The First Stages of Xylobiont Entomofauna Succession on European Silver Fir Logging Residues in Relation to Utilisation Method and Microenvironmental Conditions
Keywords:Abies alba, fine woody debris, Coleoptera, entomophagous insects, forest habitat, slash management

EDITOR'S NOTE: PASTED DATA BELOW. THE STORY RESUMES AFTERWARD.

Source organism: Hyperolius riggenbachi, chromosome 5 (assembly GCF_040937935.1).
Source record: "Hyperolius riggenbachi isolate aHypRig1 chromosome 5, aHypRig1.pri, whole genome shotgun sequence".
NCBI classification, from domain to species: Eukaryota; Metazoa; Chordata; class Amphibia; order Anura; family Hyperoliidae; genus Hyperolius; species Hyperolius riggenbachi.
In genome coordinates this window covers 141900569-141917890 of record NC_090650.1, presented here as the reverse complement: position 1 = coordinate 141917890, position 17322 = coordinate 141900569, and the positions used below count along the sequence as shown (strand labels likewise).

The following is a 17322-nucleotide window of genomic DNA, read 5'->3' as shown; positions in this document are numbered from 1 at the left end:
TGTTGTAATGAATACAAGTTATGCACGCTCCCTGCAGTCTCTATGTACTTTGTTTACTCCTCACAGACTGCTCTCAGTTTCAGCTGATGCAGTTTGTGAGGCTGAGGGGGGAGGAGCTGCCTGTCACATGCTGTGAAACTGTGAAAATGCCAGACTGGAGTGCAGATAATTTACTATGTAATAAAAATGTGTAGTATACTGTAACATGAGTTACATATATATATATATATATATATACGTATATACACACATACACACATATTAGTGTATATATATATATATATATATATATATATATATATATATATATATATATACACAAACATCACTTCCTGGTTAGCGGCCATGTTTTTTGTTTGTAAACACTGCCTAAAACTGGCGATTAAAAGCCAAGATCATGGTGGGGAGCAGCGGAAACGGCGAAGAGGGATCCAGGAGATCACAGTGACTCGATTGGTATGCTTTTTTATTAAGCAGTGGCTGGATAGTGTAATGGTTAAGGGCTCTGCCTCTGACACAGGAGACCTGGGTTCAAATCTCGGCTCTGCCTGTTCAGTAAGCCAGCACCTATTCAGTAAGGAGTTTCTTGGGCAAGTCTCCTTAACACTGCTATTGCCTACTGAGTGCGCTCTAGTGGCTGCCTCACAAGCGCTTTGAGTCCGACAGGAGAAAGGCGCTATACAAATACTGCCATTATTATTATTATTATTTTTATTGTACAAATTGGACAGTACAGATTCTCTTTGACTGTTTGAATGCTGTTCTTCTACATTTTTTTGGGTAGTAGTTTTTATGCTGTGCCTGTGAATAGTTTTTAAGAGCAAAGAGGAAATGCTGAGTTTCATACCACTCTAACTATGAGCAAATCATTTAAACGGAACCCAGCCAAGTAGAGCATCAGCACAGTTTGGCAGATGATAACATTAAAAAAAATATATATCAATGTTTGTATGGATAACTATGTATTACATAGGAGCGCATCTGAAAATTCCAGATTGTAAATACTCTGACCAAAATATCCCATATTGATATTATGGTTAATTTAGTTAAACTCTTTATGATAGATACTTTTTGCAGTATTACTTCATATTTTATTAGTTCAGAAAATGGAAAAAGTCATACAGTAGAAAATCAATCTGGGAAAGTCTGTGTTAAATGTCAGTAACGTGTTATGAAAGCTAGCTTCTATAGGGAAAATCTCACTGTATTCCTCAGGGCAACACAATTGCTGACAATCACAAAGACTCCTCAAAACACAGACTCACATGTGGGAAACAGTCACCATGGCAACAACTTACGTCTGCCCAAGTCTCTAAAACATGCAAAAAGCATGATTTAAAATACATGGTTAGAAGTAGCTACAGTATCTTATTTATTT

Â The effect of post-cleaning Silver fir logging residues treatment method on the occurrence of early arriving xylobiont insects was studied in 2013 in two stands of fresh upland broadleaved forest and fresh mountain broadleaved forest habitats. At each study site, branches and tree tops were arranged in four piles and scattered disorderly in two plots. It was demonstrated that fine woody debris of fir, regardless of the disposal variant and habitat conditions prevailing at the place of leaving the material, were the breeding and the feeding base for Pityophthorus pityographus (Ratzeburg, 1837), Pityokteines vorontzowi (Jakobson 1895), P. curvidens (Germar, 1824) and Cryphalus piceae (Ratzeburg, 1837) (Coleoptera: Scolytinae). It was noted that the attractiveness of fir branches and tree tops for phytophagous insects increased proportionally to the stage of decomposition of logging residues. The influence of forest habitat and the method of fir slash utilisation, as well as microenvironmental conditions, prevailing in the material surroundings, on the severity of branch and tree top infestation by insects was not confirmed. It was, however, proved that fine woody debris of fir was the place of the occurrence of saprophages and natural enemies of bark beetles, i.e. predators, parasites and parasitoids. The most abundant entomophagous insect species was Phloeopora corticalis (Gravenhorst, 1802) (Coleoptera: Staphylinidae), whereas saproxylobiont entomofauna was represented mostly by insects from the order Diptera and family Mycetophilidae.
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